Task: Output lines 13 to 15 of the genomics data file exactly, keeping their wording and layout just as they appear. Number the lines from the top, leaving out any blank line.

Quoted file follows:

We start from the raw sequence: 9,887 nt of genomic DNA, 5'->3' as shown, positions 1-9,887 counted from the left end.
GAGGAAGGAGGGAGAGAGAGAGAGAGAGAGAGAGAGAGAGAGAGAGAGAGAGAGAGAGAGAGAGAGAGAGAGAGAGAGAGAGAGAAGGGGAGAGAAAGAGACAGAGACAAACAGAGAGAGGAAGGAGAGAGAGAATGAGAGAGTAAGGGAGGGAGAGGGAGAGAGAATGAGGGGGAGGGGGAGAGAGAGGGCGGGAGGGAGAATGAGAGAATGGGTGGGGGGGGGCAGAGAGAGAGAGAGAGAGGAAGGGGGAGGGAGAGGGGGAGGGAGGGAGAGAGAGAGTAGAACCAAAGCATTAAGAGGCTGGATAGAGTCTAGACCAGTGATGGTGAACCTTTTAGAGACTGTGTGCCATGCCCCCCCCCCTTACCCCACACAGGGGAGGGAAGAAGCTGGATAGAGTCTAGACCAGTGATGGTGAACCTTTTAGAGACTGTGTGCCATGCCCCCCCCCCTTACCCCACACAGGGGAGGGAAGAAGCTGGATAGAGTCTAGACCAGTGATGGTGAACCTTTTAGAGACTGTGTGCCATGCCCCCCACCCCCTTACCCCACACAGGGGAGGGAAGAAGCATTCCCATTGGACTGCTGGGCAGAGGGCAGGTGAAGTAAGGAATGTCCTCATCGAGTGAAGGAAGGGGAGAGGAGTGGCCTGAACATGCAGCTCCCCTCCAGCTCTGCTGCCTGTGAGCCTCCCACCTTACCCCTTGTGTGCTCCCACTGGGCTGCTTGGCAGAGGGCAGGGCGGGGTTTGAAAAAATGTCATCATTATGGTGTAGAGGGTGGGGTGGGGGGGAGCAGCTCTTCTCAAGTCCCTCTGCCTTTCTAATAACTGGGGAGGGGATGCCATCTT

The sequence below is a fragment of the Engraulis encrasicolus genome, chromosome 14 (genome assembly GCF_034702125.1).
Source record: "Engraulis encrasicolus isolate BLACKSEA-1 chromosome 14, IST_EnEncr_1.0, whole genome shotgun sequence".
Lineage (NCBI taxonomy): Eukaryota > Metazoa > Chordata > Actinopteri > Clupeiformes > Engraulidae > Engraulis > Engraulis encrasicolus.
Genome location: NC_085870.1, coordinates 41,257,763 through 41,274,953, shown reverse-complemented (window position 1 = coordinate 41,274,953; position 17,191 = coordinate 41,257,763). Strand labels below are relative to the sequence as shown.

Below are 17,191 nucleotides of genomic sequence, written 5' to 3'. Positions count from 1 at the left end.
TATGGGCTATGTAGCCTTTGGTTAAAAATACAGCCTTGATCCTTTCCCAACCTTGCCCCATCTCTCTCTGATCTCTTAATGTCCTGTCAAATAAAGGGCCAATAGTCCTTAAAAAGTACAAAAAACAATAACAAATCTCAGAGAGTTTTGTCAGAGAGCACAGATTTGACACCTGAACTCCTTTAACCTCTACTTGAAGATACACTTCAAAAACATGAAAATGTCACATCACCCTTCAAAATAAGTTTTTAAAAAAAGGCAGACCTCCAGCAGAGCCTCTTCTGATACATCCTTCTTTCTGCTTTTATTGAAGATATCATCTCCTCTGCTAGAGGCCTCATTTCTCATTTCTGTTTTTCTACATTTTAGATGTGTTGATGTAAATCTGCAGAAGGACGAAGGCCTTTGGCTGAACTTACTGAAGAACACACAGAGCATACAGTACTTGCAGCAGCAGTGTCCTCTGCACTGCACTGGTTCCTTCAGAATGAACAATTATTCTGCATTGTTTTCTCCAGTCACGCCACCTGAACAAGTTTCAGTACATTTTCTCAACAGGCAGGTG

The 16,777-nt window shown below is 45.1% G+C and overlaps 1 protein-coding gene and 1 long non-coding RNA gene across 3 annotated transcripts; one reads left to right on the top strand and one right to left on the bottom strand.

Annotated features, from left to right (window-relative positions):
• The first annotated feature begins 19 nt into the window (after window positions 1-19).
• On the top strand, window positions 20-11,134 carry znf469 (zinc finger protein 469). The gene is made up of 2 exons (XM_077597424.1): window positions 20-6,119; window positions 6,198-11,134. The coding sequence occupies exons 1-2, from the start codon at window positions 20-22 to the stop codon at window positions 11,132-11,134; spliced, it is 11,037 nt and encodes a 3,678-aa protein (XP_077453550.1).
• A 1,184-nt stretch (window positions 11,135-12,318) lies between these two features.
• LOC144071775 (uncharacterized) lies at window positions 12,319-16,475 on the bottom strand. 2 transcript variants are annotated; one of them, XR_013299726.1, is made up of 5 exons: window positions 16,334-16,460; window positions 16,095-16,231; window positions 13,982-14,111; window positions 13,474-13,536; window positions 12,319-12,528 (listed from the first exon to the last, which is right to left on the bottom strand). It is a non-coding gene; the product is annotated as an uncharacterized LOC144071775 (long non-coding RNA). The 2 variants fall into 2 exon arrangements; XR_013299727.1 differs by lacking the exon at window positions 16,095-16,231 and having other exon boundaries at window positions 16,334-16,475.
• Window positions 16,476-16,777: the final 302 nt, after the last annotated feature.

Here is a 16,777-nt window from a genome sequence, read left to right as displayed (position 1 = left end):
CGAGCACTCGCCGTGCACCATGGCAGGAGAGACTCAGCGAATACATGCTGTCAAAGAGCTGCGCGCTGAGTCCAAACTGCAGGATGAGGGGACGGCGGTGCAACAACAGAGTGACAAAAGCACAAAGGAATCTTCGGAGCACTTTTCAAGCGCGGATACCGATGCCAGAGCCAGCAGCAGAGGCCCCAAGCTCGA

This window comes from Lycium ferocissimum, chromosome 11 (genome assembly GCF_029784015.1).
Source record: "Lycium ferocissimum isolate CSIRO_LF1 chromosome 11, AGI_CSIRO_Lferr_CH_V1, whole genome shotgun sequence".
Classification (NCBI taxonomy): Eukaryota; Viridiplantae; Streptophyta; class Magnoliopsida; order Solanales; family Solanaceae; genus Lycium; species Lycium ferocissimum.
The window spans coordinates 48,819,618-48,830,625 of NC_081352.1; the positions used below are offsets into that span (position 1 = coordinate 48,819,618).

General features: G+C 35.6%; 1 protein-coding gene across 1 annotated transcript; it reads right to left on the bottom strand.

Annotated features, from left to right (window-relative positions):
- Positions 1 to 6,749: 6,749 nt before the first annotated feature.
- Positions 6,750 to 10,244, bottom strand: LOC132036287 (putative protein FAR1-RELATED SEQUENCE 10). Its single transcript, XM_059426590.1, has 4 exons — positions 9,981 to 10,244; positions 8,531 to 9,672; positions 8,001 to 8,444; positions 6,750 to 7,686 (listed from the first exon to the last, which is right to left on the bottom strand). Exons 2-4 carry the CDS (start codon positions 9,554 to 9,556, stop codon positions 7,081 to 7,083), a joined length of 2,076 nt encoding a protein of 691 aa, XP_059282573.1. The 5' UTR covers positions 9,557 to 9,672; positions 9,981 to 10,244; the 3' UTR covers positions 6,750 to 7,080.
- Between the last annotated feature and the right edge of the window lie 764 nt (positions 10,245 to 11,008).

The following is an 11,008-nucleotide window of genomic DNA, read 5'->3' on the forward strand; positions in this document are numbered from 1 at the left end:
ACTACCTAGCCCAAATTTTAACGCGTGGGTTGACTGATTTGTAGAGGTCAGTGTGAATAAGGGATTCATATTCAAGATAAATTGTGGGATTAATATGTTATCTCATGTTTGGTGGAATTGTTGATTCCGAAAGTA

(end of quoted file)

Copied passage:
• A 1,184-nt stretch (window positions 11,135-12,318) lies between these two features.
• LOC144071775 (uncharacterized) lies at window positions 12,319-16,475 on the bottom strand. 2 transcript variants are annotated; one of them, XR_013299726.1, is made up of 5 exons: window positions 16,334-16,460; window positions 16,095-16,231; window positions 13,982-14,111; window positions 13,474-13,536; window positions 12,319-12,528 (listed from the first exon to the last, which is right to left on the bottom strand). It is a non-coding gene; the product is annotated as an uncharacterized LOC144071775 (long non-coding RNA). The 2 variants fall into 2 exon arrangements; XR_013299727.1 differs by lacking the exon at window positions 16,095-16,231 and having other exon boundaries at window positions 16,334-16,475.
• Window positions 16,476-16,777: the final 302 nt, after the last annotated feature.